Associations between obesity and adult head of household education attainment among children and adolescents were also less consistent after stratifying for race/ethnicity (Figure 2). (The prevalence of obesity among Mexican-American children and adolescents is not shown because many of the estimates were unstable). Although the lowest prevalence of obesity among non-Hispanic white children and adolescents was observed among those whose adult head of household had completed college, this was not the case among non-Hispanic black children. Furthermore, there was no evidence of any association between obesity and adult head of household educational attainment among non-Hispanic black boys, and the trend in the prevalence of obesity across the lower three categories of adult head of household educational attainment was not consistent in any of the sex-race groups. The observed interaction between study period and educational attainment among girls (Table 2) was largely attributable to the trend among non-Hispanic white girls, and the 2007–2010 prevalence of obesity among non-Hispanic white girls varied from 6% (± 2) to 28% (± 5) across the four groups of educational attainment by the adult head of household more than it did in previous years.

Discussion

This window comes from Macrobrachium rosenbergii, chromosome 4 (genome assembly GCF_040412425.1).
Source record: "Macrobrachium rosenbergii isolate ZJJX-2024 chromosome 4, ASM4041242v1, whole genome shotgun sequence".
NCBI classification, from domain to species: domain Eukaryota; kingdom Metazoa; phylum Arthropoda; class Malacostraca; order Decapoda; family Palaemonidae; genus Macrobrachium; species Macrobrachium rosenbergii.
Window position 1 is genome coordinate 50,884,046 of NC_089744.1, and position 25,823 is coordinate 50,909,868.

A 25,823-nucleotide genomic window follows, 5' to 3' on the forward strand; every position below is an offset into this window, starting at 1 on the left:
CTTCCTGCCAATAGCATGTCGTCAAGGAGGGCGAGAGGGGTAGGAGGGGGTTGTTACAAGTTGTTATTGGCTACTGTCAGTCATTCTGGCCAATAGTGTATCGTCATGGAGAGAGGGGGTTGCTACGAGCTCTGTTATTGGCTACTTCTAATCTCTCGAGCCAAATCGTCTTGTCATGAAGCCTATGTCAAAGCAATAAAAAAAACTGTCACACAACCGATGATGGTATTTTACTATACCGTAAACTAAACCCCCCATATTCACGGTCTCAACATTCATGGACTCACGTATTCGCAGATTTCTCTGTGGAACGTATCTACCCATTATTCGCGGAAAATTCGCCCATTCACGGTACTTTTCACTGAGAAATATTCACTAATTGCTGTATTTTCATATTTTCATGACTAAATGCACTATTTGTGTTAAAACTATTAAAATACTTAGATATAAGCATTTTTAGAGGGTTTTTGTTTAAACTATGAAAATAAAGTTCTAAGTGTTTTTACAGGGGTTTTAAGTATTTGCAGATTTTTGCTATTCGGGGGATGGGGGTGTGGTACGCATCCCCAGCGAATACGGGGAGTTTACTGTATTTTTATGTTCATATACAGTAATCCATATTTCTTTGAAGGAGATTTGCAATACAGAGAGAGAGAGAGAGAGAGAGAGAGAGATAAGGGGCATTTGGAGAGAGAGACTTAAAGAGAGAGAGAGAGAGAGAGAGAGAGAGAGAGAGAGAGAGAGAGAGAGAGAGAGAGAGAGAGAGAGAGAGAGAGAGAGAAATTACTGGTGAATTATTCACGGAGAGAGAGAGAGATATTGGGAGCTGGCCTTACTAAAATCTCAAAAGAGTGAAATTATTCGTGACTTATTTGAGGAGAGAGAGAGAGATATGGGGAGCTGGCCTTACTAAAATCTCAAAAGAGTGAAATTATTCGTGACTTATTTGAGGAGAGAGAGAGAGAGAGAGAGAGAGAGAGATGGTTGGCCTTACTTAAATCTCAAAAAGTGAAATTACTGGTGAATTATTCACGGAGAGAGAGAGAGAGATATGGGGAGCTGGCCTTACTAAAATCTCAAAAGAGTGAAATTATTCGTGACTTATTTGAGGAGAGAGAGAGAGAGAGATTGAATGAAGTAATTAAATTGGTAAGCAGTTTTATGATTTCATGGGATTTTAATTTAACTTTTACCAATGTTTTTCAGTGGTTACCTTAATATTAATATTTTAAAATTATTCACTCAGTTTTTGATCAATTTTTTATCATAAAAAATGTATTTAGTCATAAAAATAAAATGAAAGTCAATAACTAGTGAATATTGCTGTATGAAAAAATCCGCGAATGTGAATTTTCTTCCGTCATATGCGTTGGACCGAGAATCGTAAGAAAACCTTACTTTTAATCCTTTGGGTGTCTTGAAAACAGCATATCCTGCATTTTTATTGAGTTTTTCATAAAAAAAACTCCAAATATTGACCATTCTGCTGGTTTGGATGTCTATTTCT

Recent trends suggest that although increases in obesity prevalence have slowed or even stopped for some subgroups, the prevalence remains high (2,5). This report highlights the persistence of substantial disparities among certain population groups, all of which further complicate the efforts to understand, control, and prevent obesity. Although the specific causes of these disparities have not been identified, it is likely that they are associated with complex social and cultural factors that affect obesity-related behaviors. One possible contributing factor is that rates of breastfeeding are lower among non-Hispanic black women compared with non-Hispanic white women (18). In addition, greater satisfaction in body size among racial/ethnic minority women (19), preferences for larger body types (20,21), and previous threats of, or experiences with, undernutrition (22) also might promote obesogenic behaviors. Further, racial/ethnic differences in physical activity levels among adults (23) and children (24) and differential preferences for specific types of physical activity (25) also might play a role. These and other behaviors occur within a broader context of obesity-promoting environments that limit opportunities for physical activity, encourage excess television viewing and passive screen time, and provide easy access to high-calorie, low-nutrient foods and beverages, including those high in added sugars and solid fats (26,27).